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Plan limits options for rock climbers

While most of the recreational 1.7 million annual users of the park will be unaffected by the National Capital Commission’s new Gatineau Park Ecosystem Conservation Plan, rock climbers will see their available walls reduced to three or four cliffs providing 43 different routes. That’s down from over 500 routes that are currently available.

Rock climbers will no longer have their pick of spots to scale in Gatineau Park.

While most of the recreational 1.7 million annual users of the park will be unaffected by the National Capital Commission’s new Gatineau Park Ecosystem Conservation Plan, rock climbers will see their available walls reduced to three or four cliffs providing 43 different routes. That’s down from over 500 routes that are currently available.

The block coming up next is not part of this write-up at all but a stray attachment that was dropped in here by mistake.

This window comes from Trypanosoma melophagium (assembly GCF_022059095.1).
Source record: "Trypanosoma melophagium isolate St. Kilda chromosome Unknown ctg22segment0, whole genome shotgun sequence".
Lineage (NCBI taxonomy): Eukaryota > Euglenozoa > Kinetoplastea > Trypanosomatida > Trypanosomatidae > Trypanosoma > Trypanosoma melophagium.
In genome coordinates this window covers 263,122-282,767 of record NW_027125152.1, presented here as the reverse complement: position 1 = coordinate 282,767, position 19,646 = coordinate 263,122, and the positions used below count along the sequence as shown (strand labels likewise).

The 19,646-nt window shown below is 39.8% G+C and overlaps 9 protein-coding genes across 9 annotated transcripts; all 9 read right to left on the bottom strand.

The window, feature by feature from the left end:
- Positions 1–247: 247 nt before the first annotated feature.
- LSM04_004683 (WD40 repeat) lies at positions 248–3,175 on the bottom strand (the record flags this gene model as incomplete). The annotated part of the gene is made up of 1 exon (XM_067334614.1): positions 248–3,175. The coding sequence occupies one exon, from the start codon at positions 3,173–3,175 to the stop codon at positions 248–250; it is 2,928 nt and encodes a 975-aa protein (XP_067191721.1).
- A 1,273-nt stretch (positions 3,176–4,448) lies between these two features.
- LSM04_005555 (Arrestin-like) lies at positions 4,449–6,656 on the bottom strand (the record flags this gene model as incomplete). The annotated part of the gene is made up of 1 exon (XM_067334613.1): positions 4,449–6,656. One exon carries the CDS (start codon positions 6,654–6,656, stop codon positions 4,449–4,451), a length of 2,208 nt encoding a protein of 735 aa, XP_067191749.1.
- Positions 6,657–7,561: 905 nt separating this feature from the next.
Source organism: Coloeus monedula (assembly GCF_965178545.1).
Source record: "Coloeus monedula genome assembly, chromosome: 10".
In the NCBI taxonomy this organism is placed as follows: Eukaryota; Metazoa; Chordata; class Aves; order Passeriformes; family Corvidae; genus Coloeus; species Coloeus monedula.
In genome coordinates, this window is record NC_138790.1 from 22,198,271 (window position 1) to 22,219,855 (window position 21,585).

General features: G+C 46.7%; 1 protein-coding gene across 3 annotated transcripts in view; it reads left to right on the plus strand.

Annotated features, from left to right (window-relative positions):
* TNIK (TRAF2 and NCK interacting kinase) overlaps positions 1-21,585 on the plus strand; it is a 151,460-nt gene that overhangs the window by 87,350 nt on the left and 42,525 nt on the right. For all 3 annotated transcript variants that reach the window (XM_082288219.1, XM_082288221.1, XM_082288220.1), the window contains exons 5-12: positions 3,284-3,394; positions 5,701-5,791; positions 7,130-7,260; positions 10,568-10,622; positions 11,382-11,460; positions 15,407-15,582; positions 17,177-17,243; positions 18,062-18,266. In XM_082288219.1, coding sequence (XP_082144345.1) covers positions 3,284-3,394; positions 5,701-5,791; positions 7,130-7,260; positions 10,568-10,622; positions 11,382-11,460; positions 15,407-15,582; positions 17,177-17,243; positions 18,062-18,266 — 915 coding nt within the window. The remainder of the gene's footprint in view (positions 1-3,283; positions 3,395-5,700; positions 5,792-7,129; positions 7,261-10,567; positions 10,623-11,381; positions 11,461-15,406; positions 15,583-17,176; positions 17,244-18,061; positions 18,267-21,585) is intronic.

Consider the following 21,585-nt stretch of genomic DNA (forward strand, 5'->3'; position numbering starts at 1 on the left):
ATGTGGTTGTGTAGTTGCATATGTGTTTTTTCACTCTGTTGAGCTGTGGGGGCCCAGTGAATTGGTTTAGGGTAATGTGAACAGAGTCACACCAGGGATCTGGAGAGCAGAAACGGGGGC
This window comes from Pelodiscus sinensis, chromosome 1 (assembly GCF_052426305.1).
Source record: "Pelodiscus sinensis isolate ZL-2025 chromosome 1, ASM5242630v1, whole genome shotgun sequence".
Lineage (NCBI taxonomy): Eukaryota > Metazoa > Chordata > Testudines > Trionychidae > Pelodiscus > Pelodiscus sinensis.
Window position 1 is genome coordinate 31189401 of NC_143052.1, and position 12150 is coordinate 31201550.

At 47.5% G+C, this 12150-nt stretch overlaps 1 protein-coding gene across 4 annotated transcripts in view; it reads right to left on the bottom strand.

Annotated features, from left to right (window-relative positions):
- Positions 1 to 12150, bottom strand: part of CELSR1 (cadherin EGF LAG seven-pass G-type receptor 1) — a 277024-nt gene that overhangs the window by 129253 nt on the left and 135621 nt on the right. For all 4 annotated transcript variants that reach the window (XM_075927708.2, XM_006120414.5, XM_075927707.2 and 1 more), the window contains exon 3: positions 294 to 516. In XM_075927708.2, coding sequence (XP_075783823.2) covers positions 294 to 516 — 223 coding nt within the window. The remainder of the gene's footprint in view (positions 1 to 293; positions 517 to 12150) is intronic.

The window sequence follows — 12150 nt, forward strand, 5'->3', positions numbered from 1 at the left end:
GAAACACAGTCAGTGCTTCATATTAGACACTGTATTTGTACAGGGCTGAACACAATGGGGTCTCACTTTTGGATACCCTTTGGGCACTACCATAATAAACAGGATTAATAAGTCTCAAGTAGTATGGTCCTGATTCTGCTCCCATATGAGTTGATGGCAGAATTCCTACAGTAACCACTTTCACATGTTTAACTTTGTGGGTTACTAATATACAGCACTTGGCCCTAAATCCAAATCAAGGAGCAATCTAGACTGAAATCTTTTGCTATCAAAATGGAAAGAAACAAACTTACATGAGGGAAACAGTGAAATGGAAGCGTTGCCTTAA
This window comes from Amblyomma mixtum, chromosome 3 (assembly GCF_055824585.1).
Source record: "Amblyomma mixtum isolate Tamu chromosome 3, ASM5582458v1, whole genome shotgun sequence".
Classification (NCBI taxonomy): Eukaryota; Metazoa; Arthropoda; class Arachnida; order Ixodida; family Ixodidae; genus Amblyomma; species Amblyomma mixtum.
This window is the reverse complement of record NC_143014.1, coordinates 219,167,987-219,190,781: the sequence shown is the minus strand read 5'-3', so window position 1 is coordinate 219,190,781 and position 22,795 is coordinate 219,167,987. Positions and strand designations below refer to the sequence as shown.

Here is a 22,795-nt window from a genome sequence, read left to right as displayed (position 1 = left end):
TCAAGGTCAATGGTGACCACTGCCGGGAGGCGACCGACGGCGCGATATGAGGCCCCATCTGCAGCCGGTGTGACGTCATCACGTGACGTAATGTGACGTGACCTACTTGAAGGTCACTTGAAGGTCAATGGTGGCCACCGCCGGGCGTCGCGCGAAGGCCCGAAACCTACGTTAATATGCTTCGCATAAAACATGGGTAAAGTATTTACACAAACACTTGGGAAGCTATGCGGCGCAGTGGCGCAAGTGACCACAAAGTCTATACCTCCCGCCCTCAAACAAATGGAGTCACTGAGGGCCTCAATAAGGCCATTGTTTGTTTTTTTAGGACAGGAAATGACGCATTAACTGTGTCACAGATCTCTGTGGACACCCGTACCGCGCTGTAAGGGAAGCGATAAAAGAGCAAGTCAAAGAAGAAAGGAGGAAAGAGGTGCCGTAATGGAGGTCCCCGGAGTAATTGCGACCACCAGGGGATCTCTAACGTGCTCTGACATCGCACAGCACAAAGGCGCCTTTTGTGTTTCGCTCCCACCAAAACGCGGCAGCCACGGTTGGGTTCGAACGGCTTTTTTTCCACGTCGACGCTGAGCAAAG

The problem is that most climbing walls are also in the Eardley Escarpment, a 20-km stretch that runs along the southern boundary of the park and is home to more than half of the endangered species living in the park.

“In the whole province of Quebec, the place where we have the most densely populated species at risk is on the Eardley Escarpment,” said Michael Viens, the NCC’s senior director of natural resources.

Protecting and rehabilitating the Eardley Escarpment is one of the top priorities of conservation plan.

The plan also calls for a study to identify and protect the ecological corridors that wildlife use to get in and out of the park.

“Nobody can manage a park without being concerned about what we call the external matrix — what is outside the park,” said Prof. Daniel Gagnon, chair of the external expert committee advising on the plan.